Continuing the argument set forth by the dissent, the court found that “Ahmed did not modify or displace the alternative standard and guidance that Friedrich I and Simcox provided for children with exclusively one country of residence. Robert and Ahmed dealt with one situation, while Friedrich I and (in part) Simcox dealt with another.”[9] The decision in Robert regarding acclimatization applied only when a child has alternated between residences in two or more nations. The decision in Ahmed adopting a standard of shared parental intent makes that intent relevant only when the acclimatization standard is applied, but it fails to provide guidance to the court, especially in cases involving small children. The court concluded that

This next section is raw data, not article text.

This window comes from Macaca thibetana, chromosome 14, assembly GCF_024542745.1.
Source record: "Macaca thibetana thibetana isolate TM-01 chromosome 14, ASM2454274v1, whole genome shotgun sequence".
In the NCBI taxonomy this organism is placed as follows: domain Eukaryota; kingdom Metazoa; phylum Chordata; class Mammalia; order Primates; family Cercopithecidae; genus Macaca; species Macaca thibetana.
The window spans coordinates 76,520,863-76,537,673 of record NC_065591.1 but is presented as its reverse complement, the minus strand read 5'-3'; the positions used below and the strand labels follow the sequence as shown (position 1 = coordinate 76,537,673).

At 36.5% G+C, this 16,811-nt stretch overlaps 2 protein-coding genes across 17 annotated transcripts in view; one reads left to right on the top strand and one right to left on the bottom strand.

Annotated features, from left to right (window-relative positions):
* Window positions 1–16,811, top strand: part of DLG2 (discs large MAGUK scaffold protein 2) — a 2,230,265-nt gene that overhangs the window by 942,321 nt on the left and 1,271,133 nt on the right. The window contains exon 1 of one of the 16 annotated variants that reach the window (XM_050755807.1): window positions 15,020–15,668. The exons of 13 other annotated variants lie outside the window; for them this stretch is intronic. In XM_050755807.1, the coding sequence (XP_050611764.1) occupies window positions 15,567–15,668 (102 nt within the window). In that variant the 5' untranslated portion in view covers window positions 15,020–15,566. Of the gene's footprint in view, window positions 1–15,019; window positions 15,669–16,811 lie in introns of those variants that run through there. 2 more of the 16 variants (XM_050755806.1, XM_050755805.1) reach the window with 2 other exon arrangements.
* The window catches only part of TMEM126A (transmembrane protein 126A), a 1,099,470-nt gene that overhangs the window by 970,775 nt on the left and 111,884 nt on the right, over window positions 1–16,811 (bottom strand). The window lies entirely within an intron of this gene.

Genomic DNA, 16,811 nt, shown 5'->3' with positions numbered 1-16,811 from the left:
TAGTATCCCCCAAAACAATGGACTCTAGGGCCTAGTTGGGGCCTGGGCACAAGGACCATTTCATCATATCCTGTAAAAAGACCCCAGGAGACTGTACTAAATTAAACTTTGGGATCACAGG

[w]here a child has remained in one place for its entire life, that place is the expected location where it may be found and may be considered its residence. Thus, A.M.T.’s habitual residence was the country from which she was taken, Italy.[10]

The court recognized that difficulties could arise with individual cases, citing Delvoye v. Lee,[11] where the mother was convinced to remain in the father’s country for financial reasons. Such cases are rare and reflect the “flexible and fact-intensive nature”[12] of the question of habitual residence.